A great story is worth more than a Super Bowl ad.
Susan Boyle became a sensation thanks to an unorthodox background coupled with a phenomenal voice.

What’s your story?  Find a compelling way to share it with your potential customers but:

*Keep it optimistic.  Victimhood is great for reality TV and Democratic conventions, but it weakens your brand.  Your customers need to know you can solve your problems before they’ll give you the chance to solve theirs.

*Stay grounded. Customers want to do business with people they like and who are like them. Get your customers to buy into your story and they’ll become your biggest fans.

*Be honest. Embellishment is one thing. Recreating a history is something else.  As your success grows, your competitors will work to discredit you.  Don’t give them ammunition.

Forge your own rules.
Malcolm Gladwell wrote in The New Yorker about how playing by conventional rules of warfare gives a huge advantage to the favorite.  He explains why the underdog should abandon conventional wisdom and instead play to its strengths.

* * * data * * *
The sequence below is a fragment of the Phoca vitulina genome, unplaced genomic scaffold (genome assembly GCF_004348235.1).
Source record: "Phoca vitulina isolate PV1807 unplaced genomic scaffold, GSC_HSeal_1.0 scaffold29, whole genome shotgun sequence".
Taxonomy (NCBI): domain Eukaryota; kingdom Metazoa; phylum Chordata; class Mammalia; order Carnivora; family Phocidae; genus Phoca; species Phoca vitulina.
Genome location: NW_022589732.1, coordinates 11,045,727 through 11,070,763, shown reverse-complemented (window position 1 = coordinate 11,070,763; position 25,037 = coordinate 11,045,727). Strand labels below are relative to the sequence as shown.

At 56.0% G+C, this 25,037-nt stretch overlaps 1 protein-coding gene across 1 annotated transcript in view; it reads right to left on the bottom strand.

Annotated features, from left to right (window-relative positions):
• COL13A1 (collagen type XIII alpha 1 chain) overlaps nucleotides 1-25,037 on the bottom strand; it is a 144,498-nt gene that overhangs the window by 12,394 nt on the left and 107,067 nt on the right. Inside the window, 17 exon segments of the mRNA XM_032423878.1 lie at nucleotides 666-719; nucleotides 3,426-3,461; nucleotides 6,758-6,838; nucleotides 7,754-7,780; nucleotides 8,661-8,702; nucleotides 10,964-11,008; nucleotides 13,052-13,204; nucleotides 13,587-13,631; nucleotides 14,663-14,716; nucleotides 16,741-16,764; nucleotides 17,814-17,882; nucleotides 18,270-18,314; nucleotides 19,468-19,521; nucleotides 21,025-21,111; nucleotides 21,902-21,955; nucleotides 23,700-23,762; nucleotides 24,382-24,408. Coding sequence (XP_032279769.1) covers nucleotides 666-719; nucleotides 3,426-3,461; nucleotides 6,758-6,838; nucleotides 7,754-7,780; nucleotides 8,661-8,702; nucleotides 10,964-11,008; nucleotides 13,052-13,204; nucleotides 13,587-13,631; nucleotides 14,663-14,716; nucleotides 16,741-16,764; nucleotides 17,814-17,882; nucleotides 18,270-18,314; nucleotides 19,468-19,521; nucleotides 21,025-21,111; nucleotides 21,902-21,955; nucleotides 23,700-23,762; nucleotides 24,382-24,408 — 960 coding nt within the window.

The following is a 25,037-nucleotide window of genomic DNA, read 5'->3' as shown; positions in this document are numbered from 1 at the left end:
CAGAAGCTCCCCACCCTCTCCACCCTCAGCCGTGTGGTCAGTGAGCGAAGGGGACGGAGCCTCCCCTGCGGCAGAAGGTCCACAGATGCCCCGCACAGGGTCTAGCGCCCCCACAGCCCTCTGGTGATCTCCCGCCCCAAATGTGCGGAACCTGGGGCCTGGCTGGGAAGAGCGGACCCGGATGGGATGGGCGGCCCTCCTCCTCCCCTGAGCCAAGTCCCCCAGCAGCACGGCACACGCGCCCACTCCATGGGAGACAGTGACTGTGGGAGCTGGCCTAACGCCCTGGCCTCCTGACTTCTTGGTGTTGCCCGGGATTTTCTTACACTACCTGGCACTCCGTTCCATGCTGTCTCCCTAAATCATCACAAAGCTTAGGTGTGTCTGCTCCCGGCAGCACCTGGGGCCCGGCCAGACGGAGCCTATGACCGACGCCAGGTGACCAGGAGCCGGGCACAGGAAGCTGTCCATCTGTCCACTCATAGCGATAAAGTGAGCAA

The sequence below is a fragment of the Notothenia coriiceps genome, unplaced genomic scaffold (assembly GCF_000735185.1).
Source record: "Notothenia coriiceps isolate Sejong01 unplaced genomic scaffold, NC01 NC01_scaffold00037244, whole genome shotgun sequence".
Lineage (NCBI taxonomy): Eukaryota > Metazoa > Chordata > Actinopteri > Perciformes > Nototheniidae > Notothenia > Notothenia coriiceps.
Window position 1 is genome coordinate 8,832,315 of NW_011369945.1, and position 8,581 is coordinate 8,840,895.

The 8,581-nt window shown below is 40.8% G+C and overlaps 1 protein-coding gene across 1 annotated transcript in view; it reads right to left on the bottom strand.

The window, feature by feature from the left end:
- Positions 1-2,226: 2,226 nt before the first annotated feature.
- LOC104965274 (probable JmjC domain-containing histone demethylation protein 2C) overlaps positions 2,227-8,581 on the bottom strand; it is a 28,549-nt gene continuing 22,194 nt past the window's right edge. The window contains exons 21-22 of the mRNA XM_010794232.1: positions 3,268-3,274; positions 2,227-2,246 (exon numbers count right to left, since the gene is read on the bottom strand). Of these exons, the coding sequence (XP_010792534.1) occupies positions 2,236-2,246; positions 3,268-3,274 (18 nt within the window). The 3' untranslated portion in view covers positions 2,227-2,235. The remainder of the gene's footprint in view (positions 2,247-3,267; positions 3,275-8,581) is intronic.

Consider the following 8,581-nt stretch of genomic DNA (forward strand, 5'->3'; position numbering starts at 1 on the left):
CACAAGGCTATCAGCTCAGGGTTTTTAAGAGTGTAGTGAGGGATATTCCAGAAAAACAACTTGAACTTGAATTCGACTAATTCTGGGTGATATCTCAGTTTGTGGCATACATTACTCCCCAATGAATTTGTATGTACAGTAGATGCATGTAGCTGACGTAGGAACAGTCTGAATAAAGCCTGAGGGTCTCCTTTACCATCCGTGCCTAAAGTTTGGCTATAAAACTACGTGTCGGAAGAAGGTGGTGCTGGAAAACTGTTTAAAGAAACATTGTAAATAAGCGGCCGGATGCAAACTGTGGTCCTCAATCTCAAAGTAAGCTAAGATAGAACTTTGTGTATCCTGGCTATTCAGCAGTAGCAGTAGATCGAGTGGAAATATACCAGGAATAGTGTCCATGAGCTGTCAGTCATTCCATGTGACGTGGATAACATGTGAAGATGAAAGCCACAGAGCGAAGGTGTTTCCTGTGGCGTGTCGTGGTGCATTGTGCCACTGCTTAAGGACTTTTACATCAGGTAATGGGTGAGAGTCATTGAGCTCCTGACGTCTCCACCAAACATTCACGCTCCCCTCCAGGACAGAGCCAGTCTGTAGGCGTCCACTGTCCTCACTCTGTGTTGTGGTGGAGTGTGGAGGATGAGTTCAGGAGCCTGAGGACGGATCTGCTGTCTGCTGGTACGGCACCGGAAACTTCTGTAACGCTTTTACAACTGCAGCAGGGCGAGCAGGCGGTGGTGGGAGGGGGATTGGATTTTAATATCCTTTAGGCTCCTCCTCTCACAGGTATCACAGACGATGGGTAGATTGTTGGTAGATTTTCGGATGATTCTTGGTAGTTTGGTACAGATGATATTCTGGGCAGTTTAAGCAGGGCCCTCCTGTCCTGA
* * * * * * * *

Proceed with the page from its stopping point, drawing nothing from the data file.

For decades, every airline assigned you a seat and served you food. There were no law to that effect, that’s just how everyone did it. Until upstart Southwest Airlines realized they could just let people sit where they wanted and bring their own food.

By rejecting conventional wisdom, Southwest could prep its planes more quickly between flights.  Less downtime meant more flights and more revenue.

Where is the gap in the services your competition offers?  How can you fill it in a unique, profitable way?  Imagine that your industry doesn’t exist, and you’re about to become the first company to deliver your product/service.  What would you do differently?

Be passionate and inspire.
The Los Angeles Lakers might be a better team than the Orlando Magic, but I’d rather play for Magic coach Stan Van Gundy than the Lakers’ Phil Jackson. The latter is the embodiment of cool reservation, while Van Gundy is loud, enthusiastic and slightly erratic.  He’s the pugnacious underdog who refuses to let go.